Syntax for calling PowerBuilder functions and events


This syntax is used to call all PowerBuilder functions and events. Depending on the keywords used, this syntax can be used to call system, global, object, user-defined, and external functions as well as system and user-defined events.


{ objectname.} { type } { calltype } { when } name ( { argumentlist } )

The following table describes the arguments used in function and event calls.



objectname (optional)

The name of the object where the function or event is defined followed by a period or the descendant of that object/the name of the ancestor class followed by two colons.

If a function name is not qualified, PowerBuilder uses the rules for finding functions and executes the first matching function it finds.

For system or global functions, omit objectname.

For the rules PowerBuilder uses to find unqualified function names, see Finding and executing functions and events.

type (optional)

A keyword specifying whether you are calling a function or event. Values are:

  • FUNCTION (Default)


calltype (optional)

A keyword specifying when PowerBuilder looks for the function or event. Values are:

  • STATIC (Default)


For more information about static versus dynamic calls, see Static versus dynamic calls. For more information on dynamic calls, see Dynamic calls.

when (optional)

A keyword specifying whether the function or event should execute immediately or after the current script is finished. Values are:

  • TRIGGER -- (Default) Execute it immediately.

  • POST -- Put it in the object's queue and execute it in its turn, after other pending messages have been handled.

For more about triggering and posting, see Triggering versus posting functions and events.


The name of the function or event you want to call.

argumentlist (optional)

The values you want to pass to name. Each value in the list must have a datatype that corresponds to the declared datatype in the function or event definition or declaration.


Function and event names are not case sensitive. For example, the following three statements are equivalent:


Calling arguments

The type, calltype, and when keywords can be in any order after objectname.

Not all options in the syntax apply to all types. For example, there is no point in calling a system PowerScript object function dynamically. It always exists, and the dynamic call incurs extra overhead. However, if you had a user-defined function of the same name that applied to a different object, you might call that function dynamically.

User-defined global functions and system functions can be triggered or posted but they cannot be called dynamically.

Finding functions

If a global function does not exist with the given name, PowerBuilder will look for an object function that matches the name and argument list before it looks for a PowerBuilder system function.

Calling functions and events in the ancestor

If you want to circumvent the usual search order and force PowerBuilder to find a function or event in an ancestor object, bypassing it in the descendant, use the ancestor operator (::).

For more information about the scope operator for ancestors, see Calling functions and events in an object's ancestor.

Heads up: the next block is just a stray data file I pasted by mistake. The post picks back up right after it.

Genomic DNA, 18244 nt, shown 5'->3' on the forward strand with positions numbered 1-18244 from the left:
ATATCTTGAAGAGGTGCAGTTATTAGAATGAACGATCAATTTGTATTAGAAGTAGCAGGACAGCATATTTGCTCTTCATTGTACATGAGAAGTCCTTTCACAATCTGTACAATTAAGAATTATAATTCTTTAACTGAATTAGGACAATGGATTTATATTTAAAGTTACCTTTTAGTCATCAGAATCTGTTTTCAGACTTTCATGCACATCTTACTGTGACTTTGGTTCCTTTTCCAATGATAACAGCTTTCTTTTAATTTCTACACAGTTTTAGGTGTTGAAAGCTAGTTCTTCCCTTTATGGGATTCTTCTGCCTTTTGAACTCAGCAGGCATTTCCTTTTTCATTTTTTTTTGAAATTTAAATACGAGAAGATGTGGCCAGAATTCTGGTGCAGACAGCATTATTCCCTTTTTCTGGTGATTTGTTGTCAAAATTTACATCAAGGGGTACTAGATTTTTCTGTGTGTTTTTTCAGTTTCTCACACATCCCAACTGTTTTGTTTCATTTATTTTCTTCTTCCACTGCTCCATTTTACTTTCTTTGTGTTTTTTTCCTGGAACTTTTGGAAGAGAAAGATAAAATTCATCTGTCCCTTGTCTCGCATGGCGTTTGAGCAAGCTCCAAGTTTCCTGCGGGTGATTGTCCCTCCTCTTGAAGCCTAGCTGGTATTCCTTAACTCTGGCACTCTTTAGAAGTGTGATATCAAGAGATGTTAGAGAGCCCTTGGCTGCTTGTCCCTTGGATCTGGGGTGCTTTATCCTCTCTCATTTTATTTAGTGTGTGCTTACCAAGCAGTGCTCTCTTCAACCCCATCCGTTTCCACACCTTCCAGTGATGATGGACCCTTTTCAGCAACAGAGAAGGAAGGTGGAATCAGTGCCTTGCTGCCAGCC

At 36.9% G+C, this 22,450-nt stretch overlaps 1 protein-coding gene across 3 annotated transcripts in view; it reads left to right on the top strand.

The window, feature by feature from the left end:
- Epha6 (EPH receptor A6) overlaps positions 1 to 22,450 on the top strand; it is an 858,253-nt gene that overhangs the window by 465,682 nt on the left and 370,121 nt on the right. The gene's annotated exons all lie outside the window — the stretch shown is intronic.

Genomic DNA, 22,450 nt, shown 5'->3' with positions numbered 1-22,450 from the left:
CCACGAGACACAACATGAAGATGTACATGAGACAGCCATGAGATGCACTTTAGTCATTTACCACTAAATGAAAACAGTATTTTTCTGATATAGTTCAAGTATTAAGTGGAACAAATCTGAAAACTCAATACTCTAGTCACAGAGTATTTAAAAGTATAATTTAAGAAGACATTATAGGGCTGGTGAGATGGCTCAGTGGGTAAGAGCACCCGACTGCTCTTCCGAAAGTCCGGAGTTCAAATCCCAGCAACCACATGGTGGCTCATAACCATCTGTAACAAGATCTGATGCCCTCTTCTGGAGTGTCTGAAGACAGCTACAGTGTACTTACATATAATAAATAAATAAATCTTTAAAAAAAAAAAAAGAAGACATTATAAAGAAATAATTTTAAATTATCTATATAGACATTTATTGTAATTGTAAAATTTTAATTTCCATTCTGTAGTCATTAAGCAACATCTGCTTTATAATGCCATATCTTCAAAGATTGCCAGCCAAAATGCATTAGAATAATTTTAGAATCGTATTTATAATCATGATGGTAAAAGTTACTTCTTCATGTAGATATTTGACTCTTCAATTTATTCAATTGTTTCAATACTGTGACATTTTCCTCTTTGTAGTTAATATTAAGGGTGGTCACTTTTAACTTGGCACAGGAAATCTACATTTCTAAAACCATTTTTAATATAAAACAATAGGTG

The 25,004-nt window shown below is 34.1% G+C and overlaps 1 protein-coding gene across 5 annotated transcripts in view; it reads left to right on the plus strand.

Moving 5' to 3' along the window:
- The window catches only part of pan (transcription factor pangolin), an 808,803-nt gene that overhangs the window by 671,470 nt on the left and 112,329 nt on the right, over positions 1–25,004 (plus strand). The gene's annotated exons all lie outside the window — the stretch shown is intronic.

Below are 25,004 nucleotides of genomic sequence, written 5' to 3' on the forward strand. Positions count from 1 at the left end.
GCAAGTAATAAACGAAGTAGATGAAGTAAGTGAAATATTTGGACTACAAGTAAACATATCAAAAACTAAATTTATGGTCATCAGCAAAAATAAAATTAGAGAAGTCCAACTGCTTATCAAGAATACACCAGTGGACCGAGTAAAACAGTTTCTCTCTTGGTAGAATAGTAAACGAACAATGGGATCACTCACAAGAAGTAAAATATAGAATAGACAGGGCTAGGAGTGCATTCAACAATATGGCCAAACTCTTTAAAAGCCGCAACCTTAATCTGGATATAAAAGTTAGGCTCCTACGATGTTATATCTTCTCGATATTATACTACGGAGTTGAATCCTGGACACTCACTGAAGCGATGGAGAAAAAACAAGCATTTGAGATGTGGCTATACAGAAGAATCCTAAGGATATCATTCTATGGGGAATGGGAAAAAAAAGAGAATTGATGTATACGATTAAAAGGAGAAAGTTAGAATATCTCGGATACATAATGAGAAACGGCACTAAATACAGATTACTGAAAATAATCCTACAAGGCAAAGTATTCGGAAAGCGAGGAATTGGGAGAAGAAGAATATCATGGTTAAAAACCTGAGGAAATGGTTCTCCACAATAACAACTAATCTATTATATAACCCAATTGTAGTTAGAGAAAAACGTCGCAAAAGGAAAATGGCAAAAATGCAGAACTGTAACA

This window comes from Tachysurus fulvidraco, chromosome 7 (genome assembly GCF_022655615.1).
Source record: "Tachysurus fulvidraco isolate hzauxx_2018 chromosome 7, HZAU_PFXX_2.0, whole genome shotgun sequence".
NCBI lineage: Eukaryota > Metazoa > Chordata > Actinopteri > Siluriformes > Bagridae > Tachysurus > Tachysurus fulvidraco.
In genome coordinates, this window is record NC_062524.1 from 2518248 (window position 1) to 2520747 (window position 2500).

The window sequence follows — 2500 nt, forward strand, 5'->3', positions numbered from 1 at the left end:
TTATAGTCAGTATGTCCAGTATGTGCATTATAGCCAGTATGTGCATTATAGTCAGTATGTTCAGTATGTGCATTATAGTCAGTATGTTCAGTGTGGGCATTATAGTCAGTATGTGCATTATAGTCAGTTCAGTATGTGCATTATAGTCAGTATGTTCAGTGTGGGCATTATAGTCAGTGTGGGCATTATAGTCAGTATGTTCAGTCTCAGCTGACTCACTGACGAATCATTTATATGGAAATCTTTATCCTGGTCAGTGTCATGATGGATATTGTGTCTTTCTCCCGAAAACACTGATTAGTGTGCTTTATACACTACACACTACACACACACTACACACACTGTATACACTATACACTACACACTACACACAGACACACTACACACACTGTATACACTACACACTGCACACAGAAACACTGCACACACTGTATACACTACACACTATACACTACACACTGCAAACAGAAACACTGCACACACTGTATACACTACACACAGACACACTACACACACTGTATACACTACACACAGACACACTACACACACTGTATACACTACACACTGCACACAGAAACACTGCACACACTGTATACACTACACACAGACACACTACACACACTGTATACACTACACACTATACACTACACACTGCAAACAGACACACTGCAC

Cascaded calls

Calls can be cascaded using dot notation. Each function or event call must return an object type that is the appropriate object for the following call.

For more information about cascaded calls, see Using cascaded calling and return values.

Using return values

If the function has a return value, you can call the function on the right side of an assignment statement, as an argument for another function, or as an operand in an expression.

External functions

Before you can call an external function, you must declare it. For information about declaring external functions, see Declaring external functions.


Example 1

The following statements show various function calls using the most simple construction of the function call syntax.

This statement calls the system function Asc:

charnum = Asc("x")

This statement calls the DataWindow function in a script that belongs to the DataWindow:

Update( )

This statement calls the global user-defined function gf_setup_appl:

gf_setup_appl(24, "Window1")

This statement calls the system function PrintRect:

PrintRect(job, 250, 250, 7500, 1000, 50)

Example 2

The following statements show calls to global and system functions.

This statement posts the global user-defined function gf_setup_appl. The function is executed when the calling script finishes:

POST gf_setup_appl(24, "Window1")

This statement posts the system function PrintRect. It is executed when the calling script finishes. The print job specified in job must still be open:

POST PrintRect(job, 250, 250, 7500, 1000, 50)

Example 3

In a script for a control, these statements call a user-defined function defined in the parent window. The statements are equivalent, because FUNCTION, STATIC, and TRIGGER are the defaults:

Parent.FUNCTION STATIC TRIGGER wf_process( )
Parent.wf_process( )

Example 4

This statement in a DataWindow control's Clicked script calls the DoubleClicked event for the same control. The arguments the system passed to Clicked are passed on to DoubleClicked. When triggered by the system, PowerBuilder passes DoubleClicked those same arguments:

This.EVENT DoubleClicked(xpos, ypos, row, dwo)

This statement posts the same event:

This.EVENT POST DoubleClicked(xpos, ypos, row, dwo)

Example 5

The variable iw_a is an instance variable of an ancestor window type w_ancestorsheet:

w_ancestorsheet iw_a

A menu has a script that calls the wf_export function, but that function is not defined in the ancestor. The DYNAMIC keyword is required so that the script compiles:

iw_a.DYNAMIC wf_export( )

At execution time, the window that is opened is a descendant with a definition of wf_export. That window is assigned to the variable iw_a and the call to wf_export succeeds.